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County board restricts wind farm projects

There will be no large wind farms or towering energy turbines on the horizon for unincorporated Lake County, after the County Board voted Tuesday to bar such facilities from its development ordinance.

The 17-5 vote came after almost two years of county study on the issue and left some northern Lake County residents who had fought against allowing commercial wind farms overjoyed.

“It’s great,” Carol Sebesta of Old Mill Creek said after the board’s vote. “So many things have not been settled as far as their effects on children and the elderly.”

Sebesta was one of many residents who have spoken against large-scale wind farms and turbines at hearings and committee meetings on the issue, citing noise, aesthetic and property value concerns.

One of the residents’ biggest worries had been proposals floated for the Sexton Wind Farm commercial project, which called for the location of 10 large turbines on a 388-acre site on Russell Road, west of Interstate 94. The board’s vote effectively kills that project, barring the property’s annexation by a municipality interested in the development.

Although planning agencies and staff had developed a set of stringent regulations for such projects that would have addressed noise, shadow flicker and other issues through required setbacks and other protections, a majority of board members said there is no room left in the county for wind projects of that scale.

“We’re no longer the rural Lake County we used to be and I think that is a factor here,” said board member Linda Pedersen of Antioch, who noted that with a population of about 700,000, the county is the third-largest in the state and has few sites large enough to accommodate large wind projects.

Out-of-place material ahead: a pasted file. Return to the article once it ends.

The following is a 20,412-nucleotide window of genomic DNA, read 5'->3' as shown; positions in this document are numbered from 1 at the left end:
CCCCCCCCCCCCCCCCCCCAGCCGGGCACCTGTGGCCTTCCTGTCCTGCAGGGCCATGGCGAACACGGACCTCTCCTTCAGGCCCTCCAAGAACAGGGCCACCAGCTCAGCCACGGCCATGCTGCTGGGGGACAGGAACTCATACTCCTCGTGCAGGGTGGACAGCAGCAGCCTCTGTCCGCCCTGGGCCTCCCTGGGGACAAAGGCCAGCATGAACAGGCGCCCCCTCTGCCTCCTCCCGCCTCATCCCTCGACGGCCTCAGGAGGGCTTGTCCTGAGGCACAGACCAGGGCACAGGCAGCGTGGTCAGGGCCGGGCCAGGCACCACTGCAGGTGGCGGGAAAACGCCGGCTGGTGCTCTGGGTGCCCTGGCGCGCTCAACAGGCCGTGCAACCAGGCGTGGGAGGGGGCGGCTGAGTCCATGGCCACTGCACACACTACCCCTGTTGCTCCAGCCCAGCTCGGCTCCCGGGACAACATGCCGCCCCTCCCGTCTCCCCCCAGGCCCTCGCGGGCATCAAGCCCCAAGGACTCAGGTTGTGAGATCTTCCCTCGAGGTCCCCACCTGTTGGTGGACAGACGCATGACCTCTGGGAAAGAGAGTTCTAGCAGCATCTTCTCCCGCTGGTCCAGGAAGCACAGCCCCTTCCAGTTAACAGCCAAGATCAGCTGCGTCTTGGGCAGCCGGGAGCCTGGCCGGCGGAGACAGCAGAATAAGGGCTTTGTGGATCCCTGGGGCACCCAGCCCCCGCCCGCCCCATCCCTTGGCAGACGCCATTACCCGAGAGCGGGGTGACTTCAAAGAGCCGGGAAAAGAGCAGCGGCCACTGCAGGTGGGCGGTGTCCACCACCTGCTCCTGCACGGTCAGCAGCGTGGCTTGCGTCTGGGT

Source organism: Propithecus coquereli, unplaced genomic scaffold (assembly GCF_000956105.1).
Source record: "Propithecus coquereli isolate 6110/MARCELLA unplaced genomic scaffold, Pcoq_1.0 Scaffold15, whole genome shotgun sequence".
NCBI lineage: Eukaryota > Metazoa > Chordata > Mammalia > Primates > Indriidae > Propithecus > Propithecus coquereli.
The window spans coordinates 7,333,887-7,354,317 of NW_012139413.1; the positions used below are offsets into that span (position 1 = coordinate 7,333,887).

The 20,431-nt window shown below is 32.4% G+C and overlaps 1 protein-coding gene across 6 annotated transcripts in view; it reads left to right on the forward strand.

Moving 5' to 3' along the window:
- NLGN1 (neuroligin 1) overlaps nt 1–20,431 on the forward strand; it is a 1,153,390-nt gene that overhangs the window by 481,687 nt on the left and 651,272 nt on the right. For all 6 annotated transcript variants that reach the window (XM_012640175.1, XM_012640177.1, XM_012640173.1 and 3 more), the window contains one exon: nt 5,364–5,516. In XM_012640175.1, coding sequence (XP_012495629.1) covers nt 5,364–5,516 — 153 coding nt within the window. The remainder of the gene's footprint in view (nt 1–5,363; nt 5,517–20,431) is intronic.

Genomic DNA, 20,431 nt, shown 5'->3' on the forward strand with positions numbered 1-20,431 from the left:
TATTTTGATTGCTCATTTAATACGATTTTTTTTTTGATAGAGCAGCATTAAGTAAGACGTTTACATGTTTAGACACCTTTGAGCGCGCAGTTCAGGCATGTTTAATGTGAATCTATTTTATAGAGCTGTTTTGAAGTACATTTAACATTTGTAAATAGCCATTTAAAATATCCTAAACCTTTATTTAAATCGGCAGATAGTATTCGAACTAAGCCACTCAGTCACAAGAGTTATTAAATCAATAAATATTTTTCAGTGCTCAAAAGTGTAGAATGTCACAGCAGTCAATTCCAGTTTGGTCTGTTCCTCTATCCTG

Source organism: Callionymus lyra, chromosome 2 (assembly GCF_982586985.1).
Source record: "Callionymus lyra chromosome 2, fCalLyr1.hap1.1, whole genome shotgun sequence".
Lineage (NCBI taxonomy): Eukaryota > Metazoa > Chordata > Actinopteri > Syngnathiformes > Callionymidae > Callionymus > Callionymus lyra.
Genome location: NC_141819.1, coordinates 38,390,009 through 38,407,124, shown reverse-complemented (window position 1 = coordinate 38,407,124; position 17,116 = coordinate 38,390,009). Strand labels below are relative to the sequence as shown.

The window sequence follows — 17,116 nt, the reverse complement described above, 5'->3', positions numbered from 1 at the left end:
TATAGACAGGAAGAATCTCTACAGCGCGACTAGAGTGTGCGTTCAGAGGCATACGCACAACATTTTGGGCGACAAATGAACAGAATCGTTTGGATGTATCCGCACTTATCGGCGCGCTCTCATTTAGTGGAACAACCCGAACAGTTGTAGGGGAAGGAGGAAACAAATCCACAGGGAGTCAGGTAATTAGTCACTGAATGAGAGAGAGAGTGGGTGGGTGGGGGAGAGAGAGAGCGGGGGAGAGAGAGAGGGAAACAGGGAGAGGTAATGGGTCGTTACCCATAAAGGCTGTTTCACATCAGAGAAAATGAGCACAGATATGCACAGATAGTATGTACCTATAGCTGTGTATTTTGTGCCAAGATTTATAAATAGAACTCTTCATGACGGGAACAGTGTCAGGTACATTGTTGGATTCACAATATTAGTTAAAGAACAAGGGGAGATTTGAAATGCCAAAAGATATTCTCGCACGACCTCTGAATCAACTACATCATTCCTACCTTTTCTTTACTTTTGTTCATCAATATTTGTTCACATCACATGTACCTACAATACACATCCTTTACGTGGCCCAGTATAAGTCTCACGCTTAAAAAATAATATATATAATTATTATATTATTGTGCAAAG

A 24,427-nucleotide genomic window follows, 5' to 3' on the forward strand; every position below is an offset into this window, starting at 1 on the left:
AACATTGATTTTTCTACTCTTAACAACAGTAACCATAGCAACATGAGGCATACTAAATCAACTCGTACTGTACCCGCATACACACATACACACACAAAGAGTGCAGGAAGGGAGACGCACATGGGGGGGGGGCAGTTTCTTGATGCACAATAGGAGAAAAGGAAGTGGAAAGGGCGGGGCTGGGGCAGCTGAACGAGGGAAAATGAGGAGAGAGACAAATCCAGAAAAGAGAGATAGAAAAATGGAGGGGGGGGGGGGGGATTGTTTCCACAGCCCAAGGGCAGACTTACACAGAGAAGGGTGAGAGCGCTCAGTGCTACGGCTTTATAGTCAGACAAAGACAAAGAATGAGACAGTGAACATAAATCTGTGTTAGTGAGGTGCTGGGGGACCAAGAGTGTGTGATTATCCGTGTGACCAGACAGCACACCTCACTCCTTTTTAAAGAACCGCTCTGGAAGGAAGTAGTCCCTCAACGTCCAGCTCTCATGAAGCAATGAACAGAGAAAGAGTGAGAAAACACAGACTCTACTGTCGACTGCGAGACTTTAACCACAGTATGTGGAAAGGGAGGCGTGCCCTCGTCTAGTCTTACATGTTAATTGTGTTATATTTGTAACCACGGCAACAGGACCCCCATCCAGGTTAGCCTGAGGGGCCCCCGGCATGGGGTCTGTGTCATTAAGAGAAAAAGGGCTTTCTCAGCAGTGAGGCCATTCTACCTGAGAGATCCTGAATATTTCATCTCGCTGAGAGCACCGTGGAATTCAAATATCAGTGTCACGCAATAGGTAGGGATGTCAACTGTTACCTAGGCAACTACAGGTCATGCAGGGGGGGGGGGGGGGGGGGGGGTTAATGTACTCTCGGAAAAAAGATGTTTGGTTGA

She also said residents have already seen real estate values drop due to the recession and that such projects could worsen the impact for neighbors.

Board member Bonnie Thomson Carter of Ingleside raised concerns about the impact large turbines could have on wildlife and birds in Lake County, including hawks and owls that are present year-round and migratory birds who utilize the county’s open spaces and preserves. “Lake County is a special place. These habitats are unique to Lake County,” she said.

Board members Pat Carey and Melinda Bush, both of Grayslake, said the county has a responsibility to explore green energy and shouldn’t ban commercial wind energy projects without seeing whether there is a place where such a project could work under the restrictions and guidelines that had been developed.

“We need to move to alternative energy,” Carey said. “Is there a place this could work? I don’t know, but I don’t want to shut the door completely.”

Carey, Bush, and board members Michelle Feldman of Deerfield, Diane Hewitt of Waukegan and Terry Wilke of Round Lake Beach voted in favor of including the larger energy regulations in the development ordinance.

Several board members who voted against allowing the larger wind energy developments said they will support regulations for smaller, single-site wind turbines capped at a height of 150 or 200 feet. Those regulations will be the subject of an upcoming public hearing and vote.

Some small businesses and school districts have contacted the county and indicated they are looking into wind turbines as a way of generating income.

The proposed regulations for the smaller projects may be added to the county’s Unified Development Ordinance for unincorporated areas.

The regulations for both large and small projects were drafted by the Lake County Wind Energy Task Force, consisting of the county and 20 municipalities, and were the subject of more than 100 hours of public hearings by the county’s Regional Planning Commission and Zoning Board of Appeals.

After Tuesday’s vote, County Board Chairman David Stolman of Buffalo Grove said the extensive work that went into developing the wind energy regulations has resulted in guidelines that can serve as a model for municpalities across the county.